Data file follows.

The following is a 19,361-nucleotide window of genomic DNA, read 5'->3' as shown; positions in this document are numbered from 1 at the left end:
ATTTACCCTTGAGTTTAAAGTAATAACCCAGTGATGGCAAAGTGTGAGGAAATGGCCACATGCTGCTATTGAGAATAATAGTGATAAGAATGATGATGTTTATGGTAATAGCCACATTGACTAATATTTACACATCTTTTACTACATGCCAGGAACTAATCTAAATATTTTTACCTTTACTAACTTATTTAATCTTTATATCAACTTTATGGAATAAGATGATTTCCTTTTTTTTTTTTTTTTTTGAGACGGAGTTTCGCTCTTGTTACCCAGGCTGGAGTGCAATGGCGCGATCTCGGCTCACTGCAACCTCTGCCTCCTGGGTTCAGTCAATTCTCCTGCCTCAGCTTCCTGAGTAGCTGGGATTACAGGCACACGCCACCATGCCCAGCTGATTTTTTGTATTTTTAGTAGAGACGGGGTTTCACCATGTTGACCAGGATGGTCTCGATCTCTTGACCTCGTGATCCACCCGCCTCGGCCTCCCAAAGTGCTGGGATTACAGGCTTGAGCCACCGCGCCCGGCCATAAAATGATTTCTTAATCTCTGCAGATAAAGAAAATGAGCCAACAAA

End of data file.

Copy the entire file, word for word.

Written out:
The following is a 19,361-nucleotide window of genomic DNA, read 5'->3' as shown; positions in this document are numbered from 1 at the left end:
ATTTACCCTTGAGTTTAAAGTAATAACCCAGTGATGGCAAAGTGTGAGGAAATGGCCACATGCTGCTATTGAGAATAATAGTGATAAGAATGATGATGTTTATGGTAATAGCCACATTGACTAATATTTACACATCTTTTACTACATGCCAGGAACTAATCTAAATATTTTTACCTTTACTAACTTATTTAATCTTTATATCAACTTTATGGAATAAGATGATTTCCTTTTTTTTTTTTTTTTTTGAGACGGAGTTTCGCTCTTGTTACCCAGGCTGGAGTGCAATGGCGCGATCTCGGCTCACTGCAACCTCTGCCTCCTGGGTTCAGTCAATTCTCCTGCCTCAGCTTCCTGAGTAGCTGGGATTACAGGCACACGCCACCATGCCCAGCTGATTTTTTGTATTTTTAGTAGAGACGGGGTTTCACCATGTTGACCAGGATGGTCTCGATCTCTTGACCTCGTGATCCACCCGCCTCGGCCTCCCAAAGTGCTGGGATTACAGGCTTGAGCCACCGCGCCCGGCCATAAAATGATTTCTTAATCTCTGCAGATAAAGAAAATGAGCCAACAAA